His independence goal seems to be a decisive, emphatic victory reflecting Scotland’s “settled will”, not a traumatic, contested Brexit-style divorce based on a tiny margin in a premature referendum, leaving half the country feeling cheated and bereft.

That implies abandoning the negative feedback loop Ms Sturgeon was stuck in where she periodically demanded a referendum and got knocked back. To counter the impression of impotence, she indulged in doomed court battles and the promise of a “de facto” referendum.

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Ms Sturgeon got lost in this fantasy role-play, pretending that Westminster’s hand could be forced and Scotland could be bounced into independence through a referendum posing as an election within the next couple of years. It wasted time, effort and money, and succeeded only in making the independence campaign look completely stalled.

Mr Yousaf clearly doesn’t want to go down that path again. The subtext of what he’s saying is pretty clear: you have to win over the people first, then hold a vote, not the other way round. The unspoken addendum is this: it could take years, perhaps a decade or more. (In fact – whisper it – it might never happen.) This is an attitude of humility over hubris. The question is how long it survives now Mr Yousaf is First Minister.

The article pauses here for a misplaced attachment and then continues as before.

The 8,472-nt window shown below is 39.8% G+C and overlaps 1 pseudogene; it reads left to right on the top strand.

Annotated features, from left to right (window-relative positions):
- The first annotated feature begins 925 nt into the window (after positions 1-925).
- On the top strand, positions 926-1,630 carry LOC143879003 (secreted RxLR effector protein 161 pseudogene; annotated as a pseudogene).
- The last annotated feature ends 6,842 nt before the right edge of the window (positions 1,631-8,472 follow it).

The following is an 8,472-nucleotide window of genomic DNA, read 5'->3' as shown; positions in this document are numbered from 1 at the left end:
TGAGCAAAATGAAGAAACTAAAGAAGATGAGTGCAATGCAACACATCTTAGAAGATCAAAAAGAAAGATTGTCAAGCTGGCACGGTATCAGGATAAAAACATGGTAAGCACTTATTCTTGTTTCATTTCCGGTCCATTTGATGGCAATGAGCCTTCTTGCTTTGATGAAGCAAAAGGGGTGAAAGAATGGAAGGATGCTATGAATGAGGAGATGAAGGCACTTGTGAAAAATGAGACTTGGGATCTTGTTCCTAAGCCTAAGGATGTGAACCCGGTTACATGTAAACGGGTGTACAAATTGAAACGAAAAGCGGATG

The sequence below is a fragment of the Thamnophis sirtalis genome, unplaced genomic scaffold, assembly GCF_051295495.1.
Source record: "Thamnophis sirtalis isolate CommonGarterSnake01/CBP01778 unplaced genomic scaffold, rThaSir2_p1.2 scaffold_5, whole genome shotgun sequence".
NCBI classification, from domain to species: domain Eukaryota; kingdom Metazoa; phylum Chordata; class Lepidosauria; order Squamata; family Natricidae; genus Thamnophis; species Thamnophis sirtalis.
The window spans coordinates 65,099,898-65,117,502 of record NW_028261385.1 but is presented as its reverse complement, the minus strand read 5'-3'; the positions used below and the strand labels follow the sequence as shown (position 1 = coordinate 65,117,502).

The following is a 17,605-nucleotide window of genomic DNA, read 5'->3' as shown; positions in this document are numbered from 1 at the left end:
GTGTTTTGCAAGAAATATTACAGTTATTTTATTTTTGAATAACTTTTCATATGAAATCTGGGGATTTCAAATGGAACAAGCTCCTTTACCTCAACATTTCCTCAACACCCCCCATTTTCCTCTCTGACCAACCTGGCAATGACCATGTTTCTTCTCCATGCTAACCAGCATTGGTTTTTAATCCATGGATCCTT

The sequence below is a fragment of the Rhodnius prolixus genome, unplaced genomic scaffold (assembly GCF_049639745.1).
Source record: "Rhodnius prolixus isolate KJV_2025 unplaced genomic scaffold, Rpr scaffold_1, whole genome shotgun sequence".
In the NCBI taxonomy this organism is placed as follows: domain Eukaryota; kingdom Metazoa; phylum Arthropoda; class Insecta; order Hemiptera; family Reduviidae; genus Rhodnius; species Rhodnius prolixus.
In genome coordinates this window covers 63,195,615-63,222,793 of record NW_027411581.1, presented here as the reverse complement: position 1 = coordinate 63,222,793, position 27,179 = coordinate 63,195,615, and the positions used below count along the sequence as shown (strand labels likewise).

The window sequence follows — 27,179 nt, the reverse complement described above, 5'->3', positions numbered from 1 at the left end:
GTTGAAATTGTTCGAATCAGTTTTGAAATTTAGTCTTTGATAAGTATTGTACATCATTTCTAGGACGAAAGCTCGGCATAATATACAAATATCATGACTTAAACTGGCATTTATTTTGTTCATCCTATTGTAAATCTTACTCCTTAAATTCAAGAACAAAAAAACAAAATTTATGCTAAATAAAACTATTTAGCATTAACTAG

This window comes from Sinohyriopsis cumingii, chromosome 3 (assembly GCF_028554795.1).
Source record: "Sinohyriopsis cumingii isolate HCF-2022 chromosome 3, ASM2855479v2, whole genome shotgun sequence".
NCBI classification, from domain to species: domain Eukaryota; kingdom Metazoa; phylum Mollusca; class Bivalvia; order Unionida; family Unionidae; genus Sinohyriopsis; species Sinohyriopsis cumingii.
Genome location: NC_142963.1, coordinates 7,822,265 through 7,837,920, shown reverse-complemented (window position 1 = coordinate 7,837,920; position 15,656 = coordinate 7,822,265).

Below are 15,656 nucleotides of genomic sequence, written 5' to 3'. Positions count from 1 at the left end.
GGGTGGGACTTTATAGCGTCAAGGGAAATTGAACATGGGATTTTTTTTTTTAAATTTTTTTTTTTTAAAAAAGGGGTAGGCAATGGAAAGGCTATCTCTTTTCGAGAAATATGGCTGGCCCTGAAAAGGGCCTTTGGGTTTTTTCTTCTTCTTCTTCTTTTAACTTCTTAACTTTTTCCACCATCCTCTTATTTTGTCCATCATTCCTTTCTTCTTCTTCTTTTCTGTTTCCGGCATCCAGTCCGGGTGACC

All this, incidentally, is broadly similar to Kate Forbes’ position. She too has made clear that you can’t set a timetable for independence when the argument for it has not yet been won. The fact that between them, the two candidates polled nearly 90 per cent of first preference votes in the SNP leadership election is interesting. Perhaps SNP members are wearied by years of marching through the desert in pursuit of a mirage.

Yet 11 per cent of those who voted backed Ash Regan, and 30 of SNP members didn’t vote at all. What will their influence be on the course the SNP now takes? Mr Yousaf has been anxious to stress the importance of members’ views and will consult the party on the path to independence, he says, with a series of regional assemblies.